Theresa M. Reineke, associate professor of chemistry in the College of Science, and colleagues in her lab at Virginia Tech and at the University of Cincinnati have developed a new molecule that can travel into cells, deliver genetic cargo, and packs a beacon so scientists can follow its movements in living systems.
"My lab has been trying to find a way to deliver genetic-based drugs into cells." said Reineke.
Scientists worldwide are using information from the human genome project as an approach to treat disease. Reineke's focus is cancer and cardiovascular disease. "Traditional drugs are aimed at treating disease at the protein level," she said. "Genetic drugs – such as those that can alter or control gene expression – aim to treat disease at the genetic level and have the added benefit of being more specific for their medicinal target." An example would be a genetic message that would arrest tumor growth.
A challenge has been that DNA and RNA drugs – pieces of genetic code that store information and instructions – cannot diffuse through the cell the way traditional small molecule drugs can. "We needed a vehicle to carry them into cells," said Reineke. One such vehicle has been engineered viruses. Reineke's group has been working on a more elegant solution. Their discovery is the topic of the PNAS article.
The scientists created novel polycations. A polycation is a polymer chain with positive charges, which is not too unusual. DNA itself is a polyanion, a polymer with negative charges. However, the Reineke Group's supramolecule has options. It contains chemistry (oligoethyleneamines) that binds and compacts nucleic acids – pieces of the DNA – into nanoparticles. It also incorporates a group of rare-earth elements known as lanthanides. The repackaged DNA is protected from damage as it travels into the cells and the lanthanides allow visualization of the delivery into cells.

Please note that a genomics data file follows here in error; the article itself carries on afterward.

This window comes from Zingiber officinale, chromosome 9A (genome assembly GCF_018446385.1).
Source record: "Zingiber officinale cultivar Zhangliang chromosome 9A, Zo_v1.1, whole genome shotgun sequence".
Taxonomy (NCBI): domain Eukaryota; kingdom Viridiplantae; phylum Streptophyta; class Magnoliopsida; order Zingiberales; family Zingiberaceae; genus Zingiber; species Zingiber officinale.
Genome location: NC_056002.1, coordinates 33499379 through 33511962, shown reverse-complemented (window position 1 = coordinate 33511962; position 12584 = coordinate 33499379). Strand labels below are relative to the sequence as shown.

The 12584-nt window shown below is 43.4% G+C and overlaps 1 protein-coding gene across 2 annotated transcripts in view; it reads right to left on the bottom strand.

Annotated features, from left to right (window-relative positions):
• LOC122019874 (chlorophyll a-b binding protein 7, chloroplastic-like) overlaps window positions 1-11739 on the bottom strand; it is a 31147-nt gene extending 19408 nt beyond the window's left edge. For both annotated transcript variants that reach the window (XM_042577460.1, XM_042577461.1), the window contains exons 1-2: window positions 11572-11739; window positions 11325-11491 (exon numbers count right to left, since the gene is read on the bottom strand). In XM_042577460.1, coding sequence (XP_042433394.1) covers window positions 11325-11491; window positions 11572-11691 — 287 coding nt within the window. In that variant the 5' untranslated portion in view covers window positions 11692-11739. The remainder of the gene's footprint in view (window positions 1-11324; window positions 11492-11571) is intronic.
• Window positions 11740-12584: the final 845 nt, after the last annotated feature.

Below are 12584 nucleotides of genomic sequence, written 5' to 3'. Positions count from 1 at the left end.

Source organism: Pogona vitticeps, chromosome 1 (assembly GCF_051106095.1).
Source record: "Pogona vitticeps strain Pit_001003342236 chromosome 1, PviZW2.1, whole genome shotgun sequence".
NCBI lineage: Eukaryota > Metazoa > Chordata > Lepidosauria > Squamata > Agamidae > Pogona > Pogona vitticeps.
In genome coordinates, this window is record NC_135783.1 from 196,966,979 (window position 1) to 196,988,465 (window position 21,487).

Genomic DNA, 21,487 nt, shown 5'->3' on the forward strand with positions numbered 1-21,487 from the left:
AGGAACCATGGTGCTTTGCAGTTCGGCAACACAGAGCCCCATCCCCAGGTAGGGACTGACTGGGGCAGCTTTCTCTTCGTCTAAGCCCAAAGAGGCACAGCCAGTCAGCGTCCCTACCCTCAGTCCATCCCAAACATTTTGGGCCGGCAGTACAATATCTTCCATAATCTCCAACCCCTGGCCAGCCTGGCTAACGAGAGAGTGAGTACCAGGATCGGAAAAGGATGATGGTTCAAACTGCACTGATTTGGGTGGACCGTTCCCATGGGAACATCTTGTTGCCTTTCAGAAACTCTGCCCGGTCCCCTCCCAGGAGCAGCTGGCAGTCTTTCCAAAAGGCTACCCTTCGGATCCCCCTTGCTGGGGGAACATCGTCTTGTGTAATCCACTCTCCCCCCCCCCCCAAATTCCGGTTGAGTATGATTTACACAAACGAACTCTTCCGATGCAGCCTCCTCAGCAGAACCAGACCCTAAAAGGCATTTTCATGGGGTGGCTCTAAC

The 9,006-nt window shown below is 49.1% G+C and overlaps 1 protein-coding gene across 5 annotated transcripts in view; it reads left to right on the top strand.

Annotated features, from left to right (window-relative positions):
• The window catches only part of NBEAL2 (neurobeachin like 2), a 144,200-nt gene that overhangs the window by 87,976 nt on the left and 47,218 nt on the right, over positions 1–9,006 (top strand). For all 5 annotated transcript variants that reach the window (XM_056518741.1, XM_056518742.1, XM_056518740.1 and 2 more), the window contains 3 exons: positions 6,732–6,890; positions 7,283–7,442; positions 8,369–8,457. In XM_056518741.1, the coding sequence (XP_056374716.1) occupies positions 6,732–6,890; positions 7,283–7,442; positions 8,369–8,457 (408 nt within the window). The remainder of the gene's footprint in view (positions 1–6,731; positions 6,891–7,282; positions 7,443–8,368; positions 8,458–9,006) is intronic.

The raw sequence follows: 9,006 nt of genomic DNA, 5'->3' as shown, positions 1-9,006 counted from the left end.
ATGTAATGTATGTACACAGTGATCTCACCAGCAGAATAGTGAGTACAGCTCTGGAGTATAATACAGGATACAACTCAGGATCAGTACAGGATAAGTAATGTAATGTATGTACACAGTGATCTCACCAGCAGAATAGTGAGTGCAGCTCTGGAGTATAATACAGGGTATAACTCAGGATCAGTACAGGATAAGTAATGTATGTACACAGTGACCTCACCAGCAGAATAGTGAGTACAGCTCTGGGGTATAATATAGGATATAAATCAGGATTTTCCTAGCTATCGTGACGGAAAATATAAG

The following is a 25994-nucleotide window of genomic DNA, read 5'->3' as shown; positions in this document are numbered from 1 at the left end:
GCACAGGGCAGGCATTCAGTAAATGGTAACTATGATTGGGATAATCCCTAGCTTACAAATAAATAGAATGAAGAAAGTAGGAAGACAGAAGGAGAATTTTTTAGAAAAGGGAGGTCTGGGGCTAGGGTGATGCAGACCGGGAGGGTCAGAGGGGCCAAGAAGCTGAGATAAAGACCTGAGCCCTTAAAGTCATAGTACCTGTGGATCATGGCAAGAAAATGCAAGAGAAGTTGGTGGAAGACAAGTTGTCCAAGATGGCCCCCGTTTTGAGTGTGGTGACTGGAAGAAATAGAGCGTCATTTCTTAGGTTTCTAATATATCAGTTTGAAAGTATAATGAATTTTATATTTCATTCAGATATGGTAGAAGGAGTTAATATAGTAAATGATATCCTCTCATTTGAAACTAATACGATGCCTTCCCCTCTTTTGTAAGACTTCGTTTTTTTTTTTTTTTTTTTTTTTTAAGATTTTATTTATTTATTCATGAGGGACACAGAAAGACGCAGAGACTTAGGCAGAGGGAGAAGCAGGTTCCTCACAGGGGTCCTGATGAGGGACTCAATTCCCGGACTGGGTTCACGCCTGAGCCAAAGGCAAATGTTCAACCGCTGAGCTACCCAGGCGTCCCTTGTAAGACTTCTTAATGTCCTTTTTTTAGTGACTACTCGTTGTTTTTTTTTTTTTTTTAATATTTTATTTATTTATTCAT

"In our experiments, these delivery beacons provide the ability to track DNA delivery into living cells," said Reineke. "They provide the potential for tracking genetic therapies within the living body," she said.
At the nanometer or cellular scale, the researchers are able to track the polymers using sensitive microscopes, which capture the nanoparticle luminescence. At the sub-millimeter or tissue scale, magnetic resonance imaging (MRI) is used to see where the nanoparticles are going.
"This ability to track the movement and delivery of a gene-based drug provides an opportunity to understand the mechanism of delivery and monitor efficacy in real time, so that we can develop better materials for delivering genetic therapeutics and ultimately better treatments," Reineke said.
The research was published in the September 23, 2009 online early edition of the Proceedings of the National Academy of Sciences (PNAS) by Joshua M. Bryson of Cincinnati, a recent student with the Macromolecules and Interfaces Institute (MII) at Virginia Tech, who received his Ph.D. in organic chemistry in August 2009 and is now principal scientist at Techulon Inc.; Katye M. Fichter, recent biochemistry graduate from the University of Cincinnati now a postdoctoral fellow at Oregon Health and Science University; Wen-Jang Chu, research assistant professor, and Jing-Huei Lee, associate professor, both of the University of Cincinnati Center for Imaging Research; Jing Li, a postdoctoral associate with MII; Louis A. Madsen, assistant professor of chemistry with MII; Patrick M. Mclendon of Cincinnati, a Ph.D. student in chemistry in Reineke's group, and Reineke.
The research was supported by Reineke's Alfred P. Sloan Research Fellowship and by the Camille Dreyfus Teacher-Scholar Awards Program.
Materials provided by Virginia Tech. Note: Content may be edited for style and length.
Cite This Page: